KUBERNETES: THE KOPS WAY (PART-2)










In the last article, we learnt about basics of kubernetes and KOPS. Now here in this article we will create a 3 node kubernetes cluster using KOPS.


KOPS IN ACTION

  • Launch an ec2 instance of the type Amazon Linux, t2.micro and execute the below commands.

yum install epel-release -y
yum install python-pip -y
pip install awscli
aws configure
[root@ip-172-31-42-188 ~]# aws configure
AWS Access Key ID [None]: 
AWS Secret Access Key [None
Default region name [None]: ap-south-1
Default output format [None]: 
# Here we have not provided keys because we are going to use IAM role

  • Create a role with the below permissions and attach to EC2 instance.

AmazonEC2FullAccess

AmazonRoute53FullAccess

AmazonS3FullAccess

IAMFullAccess

AmazonVPCFullAccess


For demo purpose we will attach an admin role to ec2 instance.

  • Install KOPS

curl -LO https://github.com/kubernetes/kops/releases/download/$(curl -s https://api.github.com/repos/kubernetes/kops/releases/latest | grep tag_name | cut -d '"' -f /kops-linux-amd64
chmod +x kops-linux-amd64
mv kops-linux-amd64 /usr/local/bin/kops
 


  • Install kubectl

curl -LO https://storage.googleapis.com/kubernetes-release/release/`curl -s https://storage.googleapis.com/kubernetes-release/release/stable.txt`/bin/linux/amd64/kubectl
chmod +x ./kubectl
mv ./kubectl /usr/local/bin/kubectl
kubectl version --client
  • Create an amazon S3 bucket for the Kubernetes state store like below

Login to the AWS console -- Go to services -- Go to S3 -- Create bucket


Kops needs a “state store” to store configuration information of the cluster. For example, how many nodes, instance type of each node, and Kubernetes version. The state is stored during the initial cluster creation. Any subsequent changes to the cluster are also persisted to this store as well. As of publication, Amazon S3 is the only supported storage mechanism. Create a S3 bucket and pass that to the kops CLI during cluster creation.


  • DNS registration with Route53

A top-level domain or a subdomain is required to create the cluster. This domain allows the worker nodes to discover the master and the master to discover all the etcd servers. This is also needed for kubectl to be able to talk directly with the master. So we are going to create a private hosted zone in Route53 and use default VPC for this.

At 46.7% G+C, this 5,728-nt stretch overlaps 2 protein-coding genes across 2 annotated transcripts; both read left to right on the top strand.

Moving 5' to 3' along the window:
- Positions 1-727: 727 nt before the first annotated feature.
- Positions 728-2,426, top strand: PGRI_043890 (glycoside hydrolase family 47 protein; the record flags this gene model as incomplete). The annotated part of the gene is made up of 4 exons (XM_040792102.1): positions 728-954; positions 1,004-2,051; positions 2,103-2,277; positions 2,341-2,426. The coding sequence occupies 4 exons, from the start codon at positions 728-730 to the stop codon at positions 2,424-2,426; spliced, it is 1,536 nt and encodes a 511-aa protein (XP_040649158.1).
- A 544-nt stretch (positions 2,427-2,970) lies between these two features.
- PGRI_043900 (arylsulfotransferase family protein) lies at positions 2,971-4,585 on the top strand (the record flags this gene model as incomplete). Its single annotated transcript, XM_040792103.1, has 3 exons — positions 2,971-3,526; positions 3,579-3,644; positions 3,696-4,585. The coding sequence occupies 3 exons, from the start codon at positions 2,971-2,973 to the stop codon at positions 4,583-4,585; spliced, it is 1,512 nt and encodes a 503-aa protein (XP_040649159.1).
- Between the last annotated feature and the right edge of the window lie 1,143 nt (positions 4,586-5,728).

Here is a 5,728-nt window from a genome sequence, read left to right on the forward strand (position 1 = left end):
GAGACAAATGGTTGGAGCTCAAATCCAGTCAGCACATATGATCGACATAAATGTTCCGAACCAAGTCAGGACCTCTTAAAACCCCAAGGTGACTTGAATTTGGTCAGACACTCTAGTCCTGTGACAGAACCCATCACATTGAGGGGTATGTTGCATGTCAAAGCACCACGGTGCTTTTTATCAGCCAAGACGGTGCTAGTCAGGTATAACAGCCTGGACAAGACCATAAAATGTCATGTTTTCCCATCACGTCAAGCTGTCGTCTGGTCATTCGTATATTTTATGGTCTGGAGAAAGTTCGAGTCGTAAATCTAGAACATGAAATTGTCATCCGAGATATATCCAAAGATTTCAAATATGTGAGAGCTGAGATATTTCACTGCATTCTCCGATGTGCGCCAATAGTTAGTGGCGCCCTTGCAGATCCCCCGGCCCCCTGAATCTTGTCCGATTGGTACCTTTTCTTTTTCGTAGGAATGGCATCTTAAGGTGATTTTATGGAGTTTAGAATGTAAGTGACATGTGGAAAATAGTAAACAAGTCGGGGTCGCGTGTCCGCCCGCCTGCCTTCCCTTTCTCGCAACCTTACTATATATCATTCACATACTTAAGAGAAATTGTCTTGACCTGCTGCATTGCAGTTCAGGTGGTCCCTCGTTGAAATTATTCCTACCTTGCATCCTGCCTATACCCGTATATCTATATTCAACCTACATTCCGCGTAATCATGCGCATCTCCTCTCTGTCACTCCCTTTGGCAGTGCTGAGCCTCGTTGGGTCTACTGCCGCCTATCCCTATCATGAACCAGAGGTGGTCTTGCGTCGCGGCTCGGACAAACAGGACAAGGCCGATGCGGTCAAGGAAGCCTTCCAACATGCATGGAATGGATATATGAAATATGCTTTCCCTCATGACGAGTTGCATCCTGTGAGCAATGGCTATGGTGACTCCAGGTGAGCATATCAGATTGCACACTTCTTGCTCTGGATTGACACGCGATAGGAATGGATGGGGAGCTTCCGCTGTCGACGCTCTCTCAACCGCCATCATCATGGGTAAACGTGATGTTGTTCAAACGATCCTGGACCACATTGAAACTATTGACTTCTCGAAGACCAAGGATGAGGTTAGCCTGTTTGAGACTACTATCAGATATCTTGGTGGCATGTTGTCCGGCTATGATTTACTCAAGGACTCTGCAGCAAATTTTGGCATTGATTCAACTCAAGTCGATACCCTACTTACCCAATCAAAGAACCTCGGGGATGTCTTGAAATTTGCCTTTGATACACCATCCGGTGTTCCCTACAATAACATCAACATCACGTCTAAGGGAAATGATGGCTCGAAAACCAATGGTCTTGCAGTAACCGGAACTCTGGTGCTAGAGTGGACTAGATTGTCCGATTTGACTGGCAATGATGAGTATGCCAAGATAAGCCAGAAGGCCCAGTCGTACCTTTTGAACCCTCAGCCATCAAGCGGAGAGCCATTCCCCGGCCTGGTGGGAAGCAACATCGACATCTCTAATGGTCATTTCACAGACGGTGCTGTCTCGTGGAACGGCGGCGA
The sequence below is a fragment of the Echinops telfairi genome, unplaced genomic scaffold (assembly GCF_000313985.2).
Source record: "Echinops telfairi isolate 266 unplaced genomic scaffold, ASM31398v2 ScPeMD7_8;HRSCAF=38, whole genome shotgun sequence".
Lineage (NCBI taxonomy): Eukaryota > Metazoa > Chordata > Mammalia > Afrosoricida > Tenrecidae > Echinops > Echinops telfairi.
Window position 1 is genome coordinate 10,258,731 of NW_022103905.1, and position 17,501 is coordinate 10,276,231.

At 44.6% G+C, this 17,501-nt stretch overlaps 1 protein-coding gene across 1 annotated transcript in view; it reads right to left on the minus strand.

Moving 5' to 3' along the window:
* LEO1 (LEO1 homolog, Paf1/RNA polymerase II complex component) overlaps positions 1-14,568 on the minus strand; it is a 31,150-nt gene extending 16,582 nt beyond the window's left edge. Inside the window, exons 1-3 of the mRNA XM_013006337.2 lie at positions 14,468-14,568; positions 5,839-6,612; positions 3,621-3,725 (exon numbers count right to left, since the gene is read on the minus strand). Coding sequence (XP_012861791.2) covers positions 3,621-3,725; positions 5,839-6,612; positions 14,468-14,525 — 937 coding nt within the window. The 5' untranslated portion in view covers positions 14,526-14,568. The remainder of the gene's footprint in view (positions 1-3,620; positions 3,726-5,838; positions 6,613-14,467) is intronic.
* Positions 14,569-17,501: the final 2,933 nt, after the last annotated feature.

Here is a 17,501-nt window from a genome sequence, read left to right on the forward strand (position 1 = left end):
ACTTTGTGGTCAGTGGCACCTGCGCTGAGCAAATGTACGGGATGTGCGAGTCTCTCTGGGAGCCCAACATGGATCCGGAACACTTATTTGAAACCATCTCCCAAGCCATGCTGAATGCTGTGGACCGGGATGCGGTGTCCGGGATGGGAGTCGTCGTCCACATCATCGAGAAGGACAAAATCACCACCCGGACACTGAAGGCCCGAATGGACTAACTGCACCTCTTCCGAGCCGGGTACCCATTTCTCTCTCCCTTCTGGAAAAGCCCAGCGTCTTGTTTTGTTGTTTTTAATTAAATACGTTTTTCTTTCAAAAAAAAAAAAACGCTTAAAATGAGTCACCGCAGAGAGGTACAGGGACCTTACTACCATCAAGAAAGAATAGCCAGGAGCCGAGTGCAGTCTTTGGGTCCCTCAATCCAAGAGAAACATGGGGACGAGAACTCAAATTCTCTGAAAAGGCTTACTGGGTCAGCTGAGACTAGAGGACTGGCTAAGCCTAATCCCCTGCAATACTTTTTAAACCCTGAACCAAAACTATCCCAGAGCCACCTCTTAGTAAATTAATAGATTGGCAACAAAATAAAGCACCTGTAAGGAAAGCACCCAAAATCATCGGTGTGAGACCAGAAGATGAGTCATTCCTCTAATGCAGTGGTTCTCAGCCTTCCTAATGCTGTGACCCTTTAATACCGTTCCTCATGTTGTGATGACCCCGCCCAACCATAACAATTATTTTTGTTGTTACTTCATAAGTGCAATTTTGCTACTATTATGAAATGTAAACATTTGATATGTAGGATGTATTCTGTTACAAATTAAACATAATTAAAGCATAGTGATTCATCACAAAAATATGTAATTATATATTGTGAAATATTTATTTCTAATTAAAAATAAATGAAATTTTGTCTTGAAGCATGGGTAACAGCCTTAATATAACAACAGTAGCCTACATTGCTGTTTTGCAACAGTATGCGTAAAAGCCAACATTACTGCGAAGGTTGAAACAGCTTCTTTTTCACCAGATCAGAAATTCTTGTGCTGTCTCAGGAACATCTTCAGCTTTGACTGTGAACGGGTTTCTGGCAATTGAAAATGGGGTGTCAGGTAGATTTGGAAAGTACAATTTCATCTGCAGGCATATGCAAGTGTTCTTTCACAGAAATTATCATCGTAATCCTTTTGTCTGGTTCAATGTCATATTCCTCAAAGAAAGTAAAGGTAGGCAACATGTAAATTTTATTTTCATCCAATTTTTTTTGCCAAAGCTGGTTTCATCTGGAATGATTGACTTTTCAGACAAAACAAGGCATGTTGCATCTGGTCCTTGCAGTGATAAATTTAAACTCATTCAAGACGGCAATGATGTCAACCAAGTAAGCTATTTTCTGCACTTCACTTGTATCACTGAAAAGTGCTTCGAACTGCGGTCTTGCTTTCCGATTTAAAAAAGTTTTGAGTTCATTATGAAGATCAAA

For this we need to go to AWS console -- Services -- Route53 -- Hosted Zone

-- Create hosted zone -- Here we will use example.com as domain.

  • Edit .bashrc file of the ec2-user

This is done to make the values consistent at all time. Open the .bashrc file located in the home directory of the ec2-user and add below lines.


vi .bashrc
# Add below lines
export KOPS_STATE_STORE=s3:// kops-demo-kubernetes-linuxadvise
export KOPS_CLUSTER_NAME=linuxadvise-k8.example.com
export KOPS_STATE_STORE=s3://kops-demo-kubernetes-linuxadvise
# save and exit and execute below command
source .bashrc

  • Create ssh key pair to login to cluster nodes

Use the command ssh-keygen and select the default values.

and execute below command to import it as a kops secret.

kops create secret --name linuxadvise-k8.example.com sshpublickey admin -i ~/.ssh/id_rsa.pub

  • Create the kubernetes cluster

The Kops CLI can be used to create a highly available cluster, with multiple master nodes spread across multiple Availability Zones. Workers can be spread across multiple zones as well. Some of the tasks that happen behind the scene during cluster creation are:

  1. Provisioning EC2 instances

  2. Setting up AWS resources such as networks, Auto Scaling groups, IAM users, and security groups

  3. Installing Kubernetes.

  • Start the Kubernetes cluster using the following command:

kops create cluster --state=${KOPS_STATE_STORE} --node-count=2 --master-size=t2.micro --node-size=t2.micro --zones=ap-south-1a,ap-south-1b --name=${KOPS_CLUSTER_NAME} --dns private --master-count 1
kops update cluster --name linuxadvise-k8.example.com –yes


  • After sometime ec2 instances will be launched , wait till they are ready.


  • Validate the Cluster

Wait for at least 15 min and run the below command to validate the cluster. Output should be as below.


  • Access the kubernetes master node

That is really cool, our cluster is ready and we are now going to ssh to master node 😊

ssh -i ~/.ssh/id_rsa admin@api.linuxadvise-k8.example.com


All set , we are able to ssh to the master and run kubectl command ,as of now we don’t have any resources in the cluster, please go ahead and launch a pod 😊

CLUSTER MANAGEMENT WITH KOPS

kops edit ig nodes change minSize and maxSize to 0
kops get ig- to get master node name
kops edit ig - change min and max size to 0
kops update cluster --yes

DELETE A CLUSTER

kops delete cluster --yes

That is it guys... go and play with your kubernetes cluster :)






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